For too long, these two critical enterprise roles have been divided by objectives that at times have seemed mutually exclusive. There is hope, however. The current data-intensive marketing environment — characterized by increasingly savvy customers who expect every interaction, regardless of channel, to be laced with context from previous interactions — presents a real opportunity for CMOs (Chief Marketing Officer) and CIOs (Chief Information Officer) to bridge the gap.
The stakes are high for them do so, as achieving this vision of a tighter CMO-CIO bond will greatly increase the odds that an organization ends up with a digital marketing platform that not only leverages existing IT investments, but also delivers truly contextual multi-channel messages.
Only one in 10 CMOs and CIOs believe they collaborate sufficiently, so clearly both groups are aware of the need for them to forge a stronger strategic partnership. The common thread is that both roles have been somewhat hamstrung by a constant need to keep up with the relentless pace of change in their respective domains.
CMOs, in particular, find themselves in a time of immense contradiction. Growing consumer demand for highly-personalized and contextual messaging represents one of the greatest marketing opportunities of modern times. Achieving this, however, is proving to be a tricky undertaking, with much of this tied to the numerous shortcomings of existing digital marketing platforms. Ask any CMOs to give you a rundown of their technologies, and the portfolio is likely to include CRM, B2C email, lead generation, social listening platforms, Web analytics… the list goes on and on. And, all of these systems require integration, with each other and with various data stores throughout the enterprise, in order to deliver the level of personalized, integrated marketing campaigns customers demand.
Tasked with supporting the entire enterprise, CIOs obviously face some different challenges. The challenge that’s most pertinent to this discussion is the ongoing struggles with integration, especially connecting critical enterprise apps with business intelligence and analytics platforms. The sheer volume of work CIOs must manage on this front has rendered the integration needs of CMOs a lower priority.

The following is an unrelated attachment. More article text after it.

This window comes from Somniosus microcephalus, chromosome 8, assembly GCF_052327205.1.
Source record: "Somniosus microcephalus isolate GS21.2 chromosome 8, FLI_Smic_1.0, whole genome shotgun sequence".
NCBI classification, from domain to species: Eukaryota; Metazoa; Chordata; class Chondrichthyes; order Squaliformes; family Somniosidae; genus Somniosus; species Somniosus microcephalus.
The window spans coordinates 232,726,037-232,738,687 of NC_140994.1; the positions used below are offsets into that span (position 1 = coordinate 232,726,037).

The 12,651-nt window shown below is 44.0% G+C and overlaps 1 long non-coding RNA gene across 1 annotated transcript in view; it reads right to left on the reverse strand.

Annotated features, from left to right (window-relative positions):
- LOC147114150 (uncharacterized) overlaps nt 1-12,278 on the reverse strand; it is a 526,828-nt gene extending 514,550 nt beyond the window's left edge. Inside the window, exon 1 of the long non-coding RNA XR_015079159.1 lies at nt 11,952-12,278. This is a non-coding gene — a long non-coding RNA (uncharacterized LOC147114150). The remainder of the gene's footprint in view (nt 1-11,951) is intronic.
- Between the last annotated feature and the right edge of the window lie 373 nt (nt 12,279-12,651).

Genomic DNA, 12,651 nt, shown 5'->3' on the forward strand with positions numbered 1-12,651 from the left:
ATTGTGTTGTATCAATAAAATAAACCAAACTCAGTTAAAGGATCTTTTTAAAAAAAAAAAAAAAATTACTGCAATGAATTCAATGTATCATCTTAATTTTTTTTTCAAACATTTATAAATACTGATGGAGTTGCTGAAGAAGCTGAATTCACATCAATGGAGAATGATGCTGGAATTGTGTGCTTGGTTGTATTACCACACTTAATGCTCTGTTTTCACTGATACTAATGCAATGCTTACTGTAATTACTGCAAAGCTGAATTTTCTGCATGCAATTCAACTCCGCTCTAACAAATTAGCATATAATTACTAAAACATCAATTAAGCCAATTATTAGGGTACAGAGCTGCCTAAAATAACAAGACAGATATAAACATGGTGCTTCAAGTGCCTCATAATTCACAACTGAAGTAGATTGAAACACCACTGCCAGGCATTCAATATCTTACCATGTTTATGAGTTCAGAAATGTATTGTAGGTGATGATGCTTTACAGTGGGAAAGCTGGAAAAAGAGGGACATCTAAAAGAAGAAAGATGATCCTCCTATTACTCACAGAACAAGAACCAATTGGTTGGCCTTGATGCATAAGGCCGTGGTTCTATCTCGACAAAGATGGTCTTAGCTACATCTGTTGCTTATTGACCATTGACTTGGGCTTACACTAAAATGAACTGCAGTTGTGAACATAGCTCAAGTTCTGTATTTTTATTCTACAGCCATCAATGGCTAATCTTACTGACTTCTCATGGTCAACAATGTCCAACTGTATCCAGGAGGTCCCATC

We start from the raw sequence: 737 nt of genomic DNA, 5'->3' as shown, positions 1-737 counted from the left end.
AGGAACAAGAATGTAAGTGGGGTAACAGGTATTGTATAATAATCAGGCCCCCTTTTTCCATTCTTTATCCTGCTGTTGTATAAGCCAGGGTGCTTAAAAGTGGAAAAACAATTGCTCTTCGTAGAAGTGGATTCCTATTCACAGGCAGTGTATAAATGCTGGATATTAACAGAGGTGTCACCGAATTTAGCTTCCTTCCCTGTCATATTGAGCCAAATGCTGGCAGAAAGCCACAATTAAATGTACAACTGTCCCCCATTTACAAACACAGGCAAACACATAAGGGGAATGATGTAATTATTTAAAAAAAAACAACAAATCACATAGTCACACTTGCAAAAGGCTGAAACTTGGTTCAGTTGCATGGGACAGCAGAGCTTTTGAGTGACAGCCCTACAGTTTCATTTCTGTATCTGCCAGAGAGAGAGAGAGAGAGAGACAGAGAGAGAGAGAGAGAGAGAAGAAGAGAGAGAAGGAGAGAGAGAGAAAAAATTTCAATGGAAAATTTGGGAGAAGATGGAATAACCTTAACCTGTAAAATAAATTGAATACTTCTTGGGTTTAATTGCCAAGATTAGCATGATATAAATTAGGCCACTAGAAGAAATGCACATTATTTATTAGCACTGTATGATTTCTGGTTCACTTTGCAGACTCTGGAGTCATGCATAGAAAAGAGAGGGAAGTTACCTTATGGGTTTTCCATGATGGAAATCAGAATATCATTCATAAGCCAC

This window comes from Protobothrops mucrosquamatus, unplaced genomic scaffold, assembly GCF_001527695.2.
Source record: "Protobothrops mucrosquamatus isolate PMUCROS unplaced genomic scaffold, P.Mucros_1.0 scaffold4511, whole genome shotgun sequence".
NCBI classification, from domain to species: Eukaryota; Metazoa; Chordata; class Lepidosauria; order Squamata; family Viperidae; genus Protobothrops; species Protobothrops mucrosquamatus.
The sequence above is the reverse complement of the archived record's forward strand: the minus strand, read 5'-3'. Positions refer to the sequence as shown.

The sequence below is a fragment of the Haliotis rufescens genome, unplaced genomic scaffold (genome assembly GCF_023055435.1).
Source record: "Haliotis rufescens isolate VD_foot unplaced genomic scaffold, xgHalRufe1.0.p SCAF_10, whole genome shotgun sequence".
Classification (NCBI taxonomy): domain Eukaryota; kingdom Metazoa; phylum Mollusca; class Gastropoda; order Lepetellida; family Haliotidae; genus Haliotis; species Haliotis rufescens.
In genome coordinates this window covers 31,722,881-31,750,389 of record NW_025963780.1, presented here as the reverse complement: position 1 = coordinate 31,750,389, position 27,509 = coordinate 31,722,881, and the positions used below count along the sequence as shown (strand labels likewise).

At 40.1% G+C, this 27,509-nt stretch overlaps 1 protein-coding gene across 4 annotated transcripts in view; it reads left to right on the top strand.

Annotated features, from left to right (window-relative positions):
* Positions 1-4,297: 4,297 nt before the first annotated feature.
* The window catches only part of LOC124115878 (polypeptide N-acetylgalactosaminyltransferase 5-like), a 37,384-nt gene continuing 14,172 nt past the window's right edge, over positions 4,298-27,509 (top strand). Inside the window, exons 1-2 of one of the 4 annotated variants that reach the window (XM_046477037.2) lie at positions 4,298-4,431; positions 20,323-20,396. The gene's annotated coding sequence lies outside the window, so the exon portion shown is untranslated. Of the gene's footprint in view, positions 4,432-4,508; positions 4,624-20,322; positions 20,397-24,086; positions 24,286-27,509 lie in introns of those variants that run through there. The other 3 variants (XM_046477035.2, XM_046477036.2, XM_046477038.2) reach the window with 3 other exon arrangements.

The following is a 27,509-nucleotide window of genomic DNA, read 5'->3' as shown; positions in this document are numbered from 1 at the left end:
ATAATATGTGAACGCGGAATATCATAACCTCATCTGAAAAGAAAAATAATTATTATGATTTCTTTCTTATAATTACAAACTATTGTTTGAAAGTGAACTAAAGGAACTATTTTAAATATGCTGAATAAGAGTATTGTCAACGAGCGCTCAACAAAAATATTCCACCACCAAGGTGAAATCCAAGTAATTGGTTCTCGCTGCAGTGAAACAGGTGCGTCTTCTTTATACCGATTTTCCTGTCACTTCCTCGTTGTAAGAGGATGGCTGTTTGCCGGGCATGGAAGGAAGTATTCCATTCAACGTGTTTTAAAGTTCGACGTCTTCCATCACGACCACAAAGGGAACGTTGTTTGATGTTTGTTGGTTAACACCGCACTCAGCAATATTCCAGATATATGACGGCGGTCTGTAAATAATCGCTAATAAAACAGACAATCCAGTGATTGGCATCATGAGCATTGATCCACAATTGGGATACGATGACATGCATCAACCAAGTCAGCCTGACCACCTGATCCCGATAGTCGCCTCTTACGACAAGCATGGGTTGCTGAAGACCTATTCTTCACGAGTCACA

In order for CMOs and CIOs to repair their organizational relationship, they must work to develop a partnership that, in the end, is likely to result in CMOs getting the technology arsenal they need to confront a fast-changing customer interaction landscape, while CIOs can ensure that those technologies fit logically into their existing environments without expanding their integration workloads.
Download our guide, Bridging the CMO-CIO Chasm: Blueprint for a Next-Generation Marketing Technology Platform, to learn what the ideal digital marketing platform might look like, and why it must put the customer at its center rather than the technology.
Lyris (@Lyris) is the leading global provider of digital marketing solutions that help companies engage with customers in more meaningful ways. Lyris products and services empower marketers to design, automate, and optimize data- driven interactive marketing campaigns that facilitate superior engagement, increase conversions, and deliver measurable business value. Lyris’ high-performance, secure, and flexible digital marketing platforms improve marketing efficiency by providing automated digital message delivery, robust segmentation, and real-time digital channel analytics. The Lyris solutions portfolio is comprised of both in-the-cloud and on-premises offerings – Lyris HQ and Lyris LM – combined with customer-focused services and support. More than 5,000 companies worldwide partner with Lyris to manage and execute sophisticated digital marketing campaigns across email, social, Web, and mobile channels. Learn more at www.lyris.com.